I am alarmed by the growing invisibility of Jews and Judaism in English translations of ancient texts and scholarship about them.
From a scholarly perspective, the underlying question is specific and technical: how should one translate the Greek term ioudaios? Until recently, the answer, for most, was straightforward: ioudaios/ioudaioi should be translated into English as “Jew/Jews.” Increasingly, however, these ancient Jews are being replaced by “Judeans.” We can trace this trend back to a small number of widely-read publications that have appeared in the last ten to fifteen years, the most cited of which is Steve Mason’s 2007 article, “Jews, Judaeans, Judaizing, Judaism: Problems of Categorization in Ancient History.” Mason and others argue that “Judean” is both a more precise and a more ethical translation of ioudaios than is “Jew ”: more precise because it corresponds more closely to the complex meaning of ioudaios in ancient Greek sources, and more ethical because it counteracts the anti-Semitism that historically has been associated with some of these Greek texts, most notably the New Testament.
I am all for historical precision and sharply attuned to potential anti-Semitism. Yet as a scholar and a Jew, I am alarmed by the growing invisibility of Jews and Judaism in English translations of ancient texts and scholarship about them. The use of “Judeans” to translate all occurrences of ioudaioi achieves neither the scholarly precision nor the ethical high ground that scholars claim. On the contrary, the proliferation of Judeans inadvertently creates confusion and misunderstanding and merely sidesteps the issue without addressing the anti-Jewish or even anti-Semitic potential of texts such as the Gospel of John.
Steve Mason, the general editor of Flavius Josephus: Translation and Commentary, makes the argument for precision most forcefully. Ioudaios/ioudaioi, he argues, was initially a geographical term, referring to people of the region of Judea. But by the first century the ioudaioi are no longer merely the residents of a certain geographic area: they are members of an ethnic-political entity. Although they share a set of ancestral traditions and customs involving priests, temple, and sacrifices, as well as a number of foundational narratives (included in the Bible), the ioudaioi did not constitute a religious community because religion did not yet exist as a concept and as a type of institution. For this reason, Mason urges us to overcome our tendency to view Judean as a primarily geographical designation and use it consistently as the translation for ioudaios in Josephus, in the Gospel of John, and, indeed, in all ancient sources: “Just as ‘Roman,’ ‘Egyptian,’ and ‘Greek’ (etc.) had a wide range of associations beyond the geographical … so too ‘Judaean’ should be allowed to shoulder its burden as an ethnic term full of complex possibilities.”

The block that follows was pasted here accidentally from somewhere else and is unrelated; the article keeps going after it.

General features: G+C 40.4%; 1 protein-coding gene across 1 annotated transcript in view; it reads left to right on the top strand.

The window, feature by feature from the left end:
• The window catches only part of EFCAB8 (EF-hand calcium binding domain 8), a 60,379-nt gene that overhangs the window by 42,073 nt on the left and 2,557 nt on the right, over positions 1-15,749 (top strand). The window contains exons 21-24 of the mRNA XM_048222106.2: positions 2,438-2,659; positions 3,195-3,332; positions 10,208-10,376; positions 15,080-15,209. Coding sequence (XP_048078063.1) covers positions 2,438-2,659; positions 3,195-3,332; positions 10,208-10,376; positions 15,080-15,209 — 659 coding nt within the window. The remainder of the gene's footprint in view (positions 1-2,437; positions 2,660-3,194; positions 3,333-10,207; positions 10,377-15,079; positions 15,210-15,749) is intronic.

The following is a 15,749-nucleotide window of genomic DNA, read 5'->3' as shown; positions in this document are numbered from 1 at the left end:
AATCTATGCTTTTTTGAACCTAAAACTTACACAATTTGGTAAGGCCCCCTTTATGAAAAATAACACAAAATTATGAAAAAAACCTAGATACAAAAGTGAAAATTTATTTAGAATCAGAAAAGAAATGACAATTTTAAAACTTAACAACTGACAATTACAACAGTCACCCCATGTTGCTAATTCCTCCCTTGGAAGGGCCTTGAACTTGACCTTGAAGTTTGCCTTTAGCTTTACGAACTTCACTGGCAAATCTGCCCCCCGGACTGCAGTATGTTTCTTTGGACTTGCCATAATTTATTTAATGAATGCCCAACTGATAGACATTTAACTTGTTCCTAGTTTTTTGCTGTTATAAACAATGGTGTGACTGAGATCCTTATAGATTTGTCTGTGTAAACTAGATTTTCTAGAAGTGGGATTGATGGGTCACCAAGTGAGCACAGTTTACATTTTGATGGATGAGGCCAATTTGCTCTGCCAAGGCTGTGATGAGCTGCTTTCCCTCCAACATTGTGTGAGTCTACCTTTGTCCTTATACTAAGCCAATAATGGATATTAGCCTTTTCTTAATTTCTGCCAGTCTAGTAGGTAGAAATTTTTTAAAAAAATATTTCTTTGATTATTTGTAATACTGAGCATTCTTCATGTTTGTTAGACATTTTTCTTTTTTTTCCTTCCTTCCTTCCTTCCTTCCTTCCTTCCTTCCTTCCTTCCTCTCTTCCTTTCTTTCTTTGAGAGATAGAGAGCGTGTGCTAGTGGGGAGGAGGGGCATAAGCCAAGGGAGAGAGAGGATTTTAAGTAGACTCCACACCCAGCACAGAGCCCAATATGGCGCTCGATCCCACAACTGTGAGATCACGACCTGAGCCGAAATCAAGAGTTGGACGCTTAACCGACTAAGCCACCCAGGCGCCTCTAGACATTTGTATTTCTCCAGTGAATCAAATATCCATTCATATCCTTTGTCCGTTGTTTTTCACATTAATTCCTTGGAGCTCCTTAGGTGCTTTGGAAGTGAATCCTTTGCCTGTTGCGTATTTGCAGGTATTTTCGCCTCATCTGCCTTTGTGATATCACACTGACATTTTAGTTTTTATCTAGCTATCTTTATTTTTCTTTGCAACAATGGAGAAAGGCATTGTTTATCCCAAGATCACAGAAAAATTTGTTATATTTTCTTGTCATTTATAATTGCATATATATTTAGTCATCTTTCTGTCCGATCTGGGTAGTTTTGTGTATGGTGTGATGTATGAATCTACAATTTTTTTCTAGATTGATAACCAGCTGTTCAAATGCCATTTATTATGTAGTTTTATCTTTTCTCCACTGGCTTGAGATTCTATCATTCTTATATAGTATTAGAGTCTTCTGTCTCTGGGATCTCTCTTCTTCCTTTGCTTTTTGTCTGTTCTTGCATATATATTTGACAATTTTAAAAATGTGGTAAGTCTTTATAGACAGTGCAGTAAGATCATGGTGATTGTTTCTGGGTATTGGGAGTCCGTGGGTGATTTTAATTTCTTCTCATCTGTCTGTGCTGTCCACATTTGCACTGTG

Mason clearly feels strongly that Judean is the best translation of ioudaios, and he has followed through consistently in his translations of Josephus and in his other scholarly work. Nowhere, however, does he explain directly why Jew is incorrect. He does comment that the English word Jew, although etymologically derived from ioudaios, does not sound like ioudaios (presumably because of the absence of “d”) and therefore disrupts the relationship with the land that is inherent in the term Judean. It seems Mason is trying to have it both ways: discounting Jew because it does not evoke the geographical meaning of Judean, while urging that Judean takes on a meaning that goes far beyond geography.